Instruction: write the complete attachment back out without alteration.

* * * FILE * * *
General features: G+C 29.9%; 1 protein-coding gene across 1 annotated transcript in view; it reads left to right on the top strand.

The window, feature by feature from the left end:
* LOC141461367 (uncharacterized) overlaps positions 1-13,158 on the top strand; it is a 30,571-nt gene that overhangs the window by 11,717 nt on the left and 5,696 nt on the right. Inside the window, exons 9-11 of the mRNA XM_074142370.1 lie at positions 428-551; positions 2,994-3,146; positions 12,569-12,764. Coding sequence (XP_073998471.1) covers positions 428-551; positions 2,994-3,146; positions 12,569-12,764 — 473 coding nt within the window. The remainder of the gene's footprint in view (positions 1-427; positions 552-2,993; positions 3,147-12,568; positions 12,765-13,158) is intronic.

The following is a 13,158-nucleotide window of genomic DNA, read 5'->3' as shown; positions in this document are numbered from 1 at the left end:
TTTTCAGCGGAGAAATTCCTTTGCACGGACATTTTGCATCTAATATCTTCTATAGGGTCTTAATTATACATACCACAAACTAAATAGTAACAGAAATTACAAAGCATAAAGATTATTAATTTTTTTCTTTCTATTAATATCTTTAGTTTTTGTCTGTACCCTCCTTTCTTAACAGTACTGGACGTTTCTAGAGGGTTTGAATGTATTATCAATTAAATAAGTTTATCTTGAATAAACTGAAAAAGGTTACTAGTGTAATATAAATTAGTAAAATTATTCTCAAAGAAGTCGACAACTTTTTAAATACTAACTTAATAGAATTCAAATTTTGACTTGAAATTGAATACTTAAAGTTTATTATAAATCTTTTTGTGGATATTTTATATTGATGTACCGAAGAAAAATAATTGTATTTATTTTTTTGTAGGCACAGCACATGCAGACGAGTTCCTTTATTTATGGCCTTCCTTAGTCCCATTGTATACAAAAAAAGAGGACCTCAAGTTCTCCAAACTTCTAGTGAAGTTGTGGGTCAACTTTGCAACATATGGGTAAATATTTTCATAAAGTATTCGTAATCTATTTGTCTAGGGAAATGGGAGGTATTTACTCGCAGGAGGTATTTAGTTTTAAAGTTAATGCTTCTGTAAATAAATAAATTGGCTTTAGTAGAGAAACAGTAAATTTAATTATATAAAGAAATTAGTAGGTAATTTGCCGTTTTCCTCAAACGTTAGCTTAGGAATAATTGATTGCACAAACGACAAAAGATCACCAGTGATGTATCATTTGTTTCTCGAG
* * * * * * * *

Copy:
General features: G+C 29.9%; 1 protein-coding gene across 1 annotated transcript in view; it reads left to right on the top strand.

The window, feature by feature from the left end:
* LOC141461367 (uncharacterized) overlaps positions 1-13,158 on the top strand; it is a 30,571-nt gene that overhangs the window by 11,717 nt on the left and 5,696 nt on the right. Inside the window, exons 9-11 of the mRNA XM_074142370.1 lie at positions 428-551; positions 2,994-3,146; positions 12,569-12,764. Coding sequence (XP_073998471.1) covers positions 428-551; positions 2,994-3,146; positions 12,569-12,764 — 473 coding nt within the window. The remainder of the gene's footprint in view (positions 1-427; positions 552-2,993; positions 3,147-12,568; positions 12,765-13,158) is intronic.

The following is a 13,158-nucleotide window of genomic DNA, read 5'->3' as shown; positions in this document are numbered from 1 at the left end:
TTTTCAGCGGAGAAATTCCTTTGCACGGACATTTTGCATCTAATATCTTCTATAGGGTCTTAATTATACATACCACAAACTAAATAGTAACAGAAATTACAAAGCATAAAGATTATTAATTTTTTTCTTTCTATTAATATCTTTAGTTTTTGTCTGTACCCTCCTTTCTTAACAGTACTGGACGTTTCTAGAGGGTTTGAATGTATTATCAATTAAATAAGTTTATCTTGAATAAACTGAAAAAGGTTACTAGTGTAATATAAATTAGTAAAATTATTCTCAAAGAAGTCGACAACTTTTTAAATACTAACTTAATAGAATTCAAATTTTGACTTGAAATTGAATACTTAAAGTTTATTATAAATCTTTTTGTGGATATTTTATATTGATGTACCGAAGAAAAATAATTGTATTTATTTTTTTGTAGGCACAGCACATGCAGACGAGTTCCTTTATTTATGGCCTTCCTTAGTCCCATTGTATACAAAAAAAGAGGACCTCAAGTTCTCCAAACTTCTAGTGAAGTTGTGGGTCAACTTTGCAACATATGGGTAAATATTTTCATAAAGTATTCGTAATCTATTTGTCTAGGGAAATGGGAGGTATTTACTCGCAGGAGGTATTTAGTTTTAAAGTTAATGCTTCTGTAAATAAATAAATTGGCTTTAGTAGAGAAACAGTAAATTTAATTATATAAAGAAATTAGTAGGTAATTTGCCGTTTTCCTCAAACGTTAGCTTAGGAATAATTGATTGCACAAACGACAAAAGATCACCAGTGATGTATCATTTGTTTCTCGAG